PETER BABAROVICH 1861 – 1935

PETER BABAROVICH 1861 – 1935

 My maternal grandfather Peter (Petar) Babarovich was born April 12, 1861 in the village of Splitska on the island of Brac in the Adriatic Sea. He died in Anacortes, Washington March 5, 1935. Peter was the second child Ernest Babarovich and his wife Louise Setelich. The family exported wine and olive oil which they grew in their vineyards and olive orchards. He married Marija Mattia Vulic) in 1888, who was also born in Splitska. Peter's wife, my grandmother, was born September 21, 1863 and died August 8, 1953 in Anacortes, Washington. The picture below is of my maternal grandparents.

They had seven children all of whom, except my mother Mary, were born in on a small island Brac off the coast near Split, Croatia. Their children were: Mary Thelma, Anna Louise, Clara Jacqueline, Thelma Mary, Ernest Dominic, Nick and Catherine. Mother was born in Anacortes September 21, 1905 and died there December 7, 2000. I've written about their journey from the old country to America before as a result of locating a brother who had previously left for America and then lost contact with the family back home.  (https://www.paulluverajournalonline.com/weblog/2008/07/mary-thelma-babarovich-my-mother.html)

The family got to American through my grandfather’s brother John, the eldest son. He immigrated to the United States in 1879, financed by his father. He was only twenty two years old when he left. The family had lost contact with him after he left for ten years until a customer at their vineyards in Splitska gave the family the address where John was living in America. The family wrote him and in 1901 John sent for my grandfather Peter, his younger brother and Ernest, the son of another brother, Spiro, to come to America. So,they all left for America, paid for by John. 

In 1902 they sent for my grandmother Marija, who, along with her five children, traveled with Peter's brother, Spiro, in May of 1902 to America. John paid the cost of transportation for all of them. Their route was from Brac to France where they got on a ship. They landed in New York. At New York, they entered Canada and boarded a train across Canada to the West coast,making their way to Burlington, Washington. John picked them up at the Burlington station with a wagon. He took them to Anacortes and then by boat to Sinclair Island where the brothers had a homestead.

I was born on February 21, 1935 and he died on March 5th of that year. I had no opportunity to know this unique man. However, my sister Phyllis has written about her recollections plus collected stories about him from a family relative, George E. Prelenda, who had spent a summer with my grandparents and spoke the language fluently. As a result, I do have information about him.  George was an interesting man too. He Peter 2_Page_2was born in 1919 in South Dakota to my Aunt Anna Babarovich and her husband Nick Prelenda. George had graduated in Far Eastern Studies at the University of Washington and worked for the CIA where he specialized in Bulgarian translations.

Peter and Marija’s seventh child, John, was born on Sinclair Island. After tiring of farming my grandfather took the entire family on a scow rigged with a homemade sail to Anacortes. They settled at 1108 6thStreet in Anacortes where Marija ran a boarding house for Slavonian fisherman and Peter was a commercial fisherman. Their youngest child Mary, my mother, was born in Anacortes in 1905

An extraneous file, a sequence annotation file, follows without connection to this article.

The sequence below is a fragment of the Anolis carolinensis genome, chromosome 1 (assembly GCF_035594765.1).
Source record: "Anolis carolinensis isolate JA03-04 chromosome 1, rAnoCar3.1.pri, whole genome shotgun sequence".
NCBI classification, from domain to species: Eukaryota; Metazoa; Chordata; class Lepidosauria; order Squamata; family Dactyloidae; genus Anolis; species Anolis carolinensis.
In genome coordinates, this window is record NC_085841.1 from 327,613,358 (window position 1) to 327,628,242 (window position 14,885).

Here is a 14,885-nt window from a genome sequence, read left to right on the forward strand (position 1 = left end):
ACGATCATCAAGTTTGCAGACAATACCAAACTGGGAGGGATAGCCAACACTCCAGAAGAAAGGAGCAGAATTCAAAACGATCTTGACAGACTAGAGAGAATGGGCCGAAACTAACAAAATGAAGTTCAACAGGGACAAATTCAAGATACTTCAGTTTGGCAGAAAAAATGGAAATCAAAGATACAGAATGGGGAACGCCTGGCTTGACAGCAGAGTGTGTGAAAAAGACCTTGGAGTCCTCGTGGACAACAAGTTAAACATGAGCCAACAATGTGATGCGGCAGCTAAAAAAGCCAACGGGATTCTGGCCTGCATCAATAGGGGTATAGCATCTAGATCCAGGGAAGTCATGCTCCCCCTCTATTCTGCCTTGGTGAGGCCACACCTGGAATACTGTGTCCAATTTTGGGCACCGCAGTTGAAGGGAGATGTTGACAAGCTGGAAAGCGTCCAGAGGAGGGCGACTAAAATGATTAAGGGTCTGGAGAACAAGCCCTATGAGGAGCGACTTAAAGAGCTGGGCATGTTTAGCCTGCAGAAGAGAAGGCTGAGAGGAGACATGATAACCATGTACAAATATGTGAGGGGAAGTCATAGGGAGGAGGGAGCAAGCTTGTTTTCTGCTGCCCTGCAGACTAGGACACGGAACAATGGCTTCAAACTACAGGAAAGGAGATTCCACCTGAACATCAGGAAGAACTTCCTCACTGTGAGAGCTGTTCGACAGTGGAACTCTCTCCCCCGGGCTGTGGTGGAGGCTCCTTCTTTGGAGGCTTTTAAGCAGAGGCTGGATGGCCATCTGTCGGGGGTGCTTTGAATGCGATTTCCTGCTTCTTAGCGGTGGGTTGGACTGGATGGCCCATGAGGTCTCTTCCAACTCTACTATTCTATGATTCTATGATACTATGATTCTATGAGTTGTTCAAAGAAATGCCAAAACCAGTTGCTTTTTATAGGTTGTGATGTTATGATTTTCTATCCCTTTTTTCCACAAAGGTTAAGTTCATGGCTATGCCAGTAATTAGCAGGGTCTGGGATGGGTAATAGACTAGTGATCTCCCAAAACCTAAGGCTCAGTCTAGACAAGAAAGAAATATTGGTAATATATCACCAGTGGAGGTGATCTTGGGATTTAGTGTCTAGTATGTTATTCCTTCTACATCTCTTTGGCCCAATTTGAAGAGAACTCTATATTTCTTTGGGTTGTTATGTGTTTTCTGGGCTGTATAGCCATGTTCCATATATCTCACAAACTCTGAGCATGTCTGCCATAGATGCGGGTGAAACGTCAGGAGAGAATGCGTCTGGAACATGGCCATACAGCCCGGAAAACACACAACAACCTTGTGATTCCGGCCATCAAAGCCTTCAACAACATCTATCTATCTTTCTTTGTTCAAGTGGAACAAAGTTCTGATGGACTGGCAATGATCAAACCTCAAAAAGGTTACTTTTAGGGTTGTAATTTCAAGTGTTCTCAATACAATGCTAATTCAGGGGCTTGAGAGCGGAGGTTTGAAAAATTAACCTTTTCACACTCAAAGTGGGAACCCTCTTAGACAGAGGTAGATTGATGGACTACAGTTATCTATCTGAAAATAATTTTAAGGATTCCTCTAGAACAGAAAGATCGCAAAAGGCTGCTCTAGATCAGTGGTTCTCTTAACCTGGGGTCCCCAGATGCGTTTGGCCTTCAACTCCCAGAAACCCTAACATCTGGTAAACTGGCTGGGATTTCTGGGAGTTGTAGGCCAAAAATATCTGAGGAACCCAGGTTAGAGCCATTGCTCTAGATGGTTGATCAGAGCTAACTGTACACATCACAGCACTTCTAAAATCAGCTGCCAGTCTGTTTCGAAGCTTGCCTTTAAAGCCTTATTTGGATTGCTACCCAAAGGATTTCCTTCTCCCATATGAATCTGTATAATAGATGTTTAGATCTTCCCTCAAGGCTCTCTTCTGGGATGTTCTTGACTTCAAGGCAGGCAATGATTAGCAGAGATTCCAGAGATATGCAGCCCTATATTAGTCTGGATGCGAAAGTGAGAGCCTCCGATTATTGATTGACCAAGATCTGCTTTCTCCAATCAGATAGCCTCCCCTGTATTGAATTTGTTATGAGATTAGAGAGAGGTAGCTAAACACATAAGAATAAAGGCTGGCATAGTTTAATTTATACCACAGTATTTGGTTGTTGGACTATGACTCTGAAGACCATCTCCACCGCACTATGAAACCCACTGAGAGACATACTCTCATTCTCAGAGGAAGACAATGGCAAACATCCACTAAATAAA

Peter and Marija considered themselves Austrians. Peter had served ten years in the Austro-Hungarian navy before he married. He kept a framed portrait of Francis Joseph I and his queen in the parlor of the Babarovich home. He was proud of his service in  the navy. The kitchen in the old house on 6th street was huge. The house was rectangular in shape and two stories high. The front of the house was kept very clean and neat where you entertained visitors, but everything else happened down the long narrow hall in the huge kitchen. I have clear memories of that house, the large vegetable garden next to the house and the back area. This was a wonderful and inviting kitchen where there were always unusual smells and food cooking. 

Peter supported the family from the garden and ocean. He caught crab which were sold and fished for Babarovichboth income as well as food for the family. They had chickens and a garden to feed the family. He rowed a boat to place his crab pots and to get around. Peter rowed standing up with a forward roll of his wrists. He had powerful arms and shoulders. They hunted duck and lived off the land in many respects. The photograph shows my grandfather rowing his skiff in the waters around Anacortes. This is how he rowed. Standing up and facing the stern of the boat.

I'm sorry I didn't know this man of great  character whose word was his bond. I'm sorry I never learned to speak the language so I could have talked to my grandmother directly instead of through translations from my mother. My father, an immigrant from Italy, believed, "this is America and everyone should speak English. We are Americans" so I never learned more then a few conversational words to my regret. This is my salute to my grandfather Peter Babarovich. May he rest in peace.

0 thoughts on “PETER BABAROVICH 1861 – 1935

  1. Paul, this was really interesting. I had just had a discussion with Devin(18) about the dropping of the atom bomb and he was concerned that the US used such a bomb and wasn’t so sure it should have been dropped. I told him with his attitude we would all be speaking Japanese these days so I am sending this blog on to Devin and I think it might open his eyes to the mentality of the Japanese and what we were fighting for and to remind him that we had no intention of going to war with Japan, It was their idea, not ours. Monica

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